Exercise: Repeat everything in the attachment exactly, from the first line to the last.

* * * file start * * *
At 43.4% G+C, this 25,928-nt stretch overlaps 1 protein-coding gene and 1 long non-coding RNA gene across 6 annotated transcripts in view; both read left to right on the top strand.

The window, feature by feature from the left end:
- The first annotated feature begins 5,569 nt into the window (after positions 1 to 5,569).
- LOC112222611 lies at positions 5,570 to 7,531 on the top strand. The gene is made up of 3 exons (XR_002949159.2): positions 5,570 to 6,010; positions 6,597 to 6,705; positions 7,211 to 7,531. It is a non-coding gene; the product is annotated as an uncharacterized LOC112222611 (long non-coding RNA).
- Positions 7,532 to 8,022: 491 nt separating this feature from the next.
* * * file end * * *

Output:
At 43.4% G+C, this 25,928-nt stretch overlaps 1 protein-coding gene and 1 long non-coding RNA gene across 6 annotated transcripts in view; both read left to right on the top strand.

The window, feature by feature from the left end:
- The first annotated feature begins 5,569 nt into the window (after positions 1 to 5,569).
- LOC112222611 lies at positions 5,570 to 7,531 on the top strand. The gene is made up of 3 exons (XR_002949159.2): positions 5,570 to 6,010; positions 6,597 to 6,705; positions 7,211 to 7,531. It is a non-coding gene; the product is annotated as an uncharacterized LOC112222611 (long non-coding RNA).
- Positions 7,532 to 8,022: 491 nt separating this feature from the next.